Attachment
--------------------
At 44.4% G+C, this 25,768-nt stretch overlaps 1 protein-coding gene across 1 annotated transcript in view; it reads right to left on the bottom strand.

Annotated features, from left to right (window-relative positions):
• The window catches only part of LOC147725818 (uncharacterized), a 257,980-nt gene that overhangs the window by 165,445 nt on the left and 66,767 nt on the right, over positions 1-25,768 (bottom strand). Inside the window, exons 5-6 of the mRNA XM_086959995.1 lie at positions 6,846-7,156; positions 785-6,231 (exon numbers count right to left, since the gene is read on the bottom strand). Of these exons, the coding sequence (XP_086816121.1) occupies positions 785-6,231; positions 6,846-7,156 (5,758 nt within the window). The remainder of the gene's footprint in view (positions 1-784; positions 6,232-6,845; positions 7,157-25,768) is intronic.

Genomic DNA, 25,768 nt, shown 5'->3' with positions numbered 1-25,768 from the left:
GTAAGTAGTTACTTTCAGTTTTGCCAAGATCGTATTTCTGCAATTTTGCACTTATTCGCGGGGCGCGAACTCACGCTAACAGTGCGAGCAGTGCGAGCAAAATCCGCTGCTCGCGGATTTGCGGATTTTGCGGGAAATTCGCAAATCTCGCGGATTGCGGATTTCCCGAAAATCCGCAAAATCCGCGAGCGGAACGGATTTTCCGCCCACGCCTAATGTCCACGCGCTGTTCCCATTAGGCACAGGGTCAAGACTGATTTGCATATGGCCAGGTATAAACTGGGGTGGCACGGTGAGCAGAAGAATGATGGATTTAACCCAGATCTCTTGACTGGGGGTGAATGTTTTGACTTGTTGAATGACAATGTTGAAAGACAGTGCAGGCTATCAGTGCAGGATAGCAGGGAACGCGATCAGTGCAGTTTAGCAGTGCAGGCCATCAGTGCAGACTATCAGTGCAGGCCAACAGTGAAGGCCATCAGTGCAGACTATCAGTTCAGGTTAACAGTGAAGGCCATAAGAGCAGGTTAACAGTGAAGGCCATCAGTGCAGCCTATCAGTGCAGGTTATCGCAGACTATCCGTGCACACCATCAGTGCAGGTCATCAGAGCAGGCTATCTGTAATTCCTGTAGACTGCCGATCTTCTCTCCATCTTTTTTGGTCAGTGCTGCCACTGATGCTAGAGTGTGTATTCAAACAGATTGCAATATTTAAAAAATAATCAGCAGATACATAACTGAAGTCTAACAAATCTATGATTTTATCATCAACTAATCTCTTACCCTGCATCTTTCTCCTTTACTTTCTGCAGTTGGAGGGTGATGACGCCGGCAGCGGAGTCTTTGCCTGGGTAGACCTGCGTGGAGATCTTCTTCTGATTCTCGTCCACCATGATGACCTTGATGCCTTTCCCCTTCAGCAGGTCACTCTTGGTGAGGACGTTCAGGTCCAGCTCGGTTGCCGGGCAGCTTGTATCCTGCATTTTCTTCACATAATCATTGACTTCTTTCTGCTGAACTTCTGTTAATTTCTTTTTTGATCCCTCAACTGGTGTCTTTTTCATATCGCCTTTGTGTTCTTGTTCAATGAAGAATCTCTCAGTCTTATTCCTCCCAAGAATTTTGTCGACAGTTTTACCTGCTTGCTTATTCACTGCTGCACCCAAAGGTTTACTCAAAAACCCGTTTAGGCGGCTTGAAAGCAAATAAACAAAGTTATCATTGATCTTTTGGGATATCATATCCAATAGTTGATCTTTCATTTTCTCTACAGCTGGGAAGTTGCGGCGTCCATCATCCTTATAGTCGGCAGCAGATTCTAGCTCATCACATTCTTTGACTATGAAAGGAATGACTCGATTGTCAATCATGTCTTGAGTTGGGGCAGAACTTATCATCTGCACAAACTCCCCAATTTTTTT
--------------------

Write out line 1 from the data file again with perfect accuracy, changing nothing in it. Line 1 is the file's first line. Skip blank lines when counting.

At 44.4% G+C, this 25,768-nt stretch overlaps 1 protein-coding gene across 1 annotated transcript in view; it reads right to left on the bottom strand.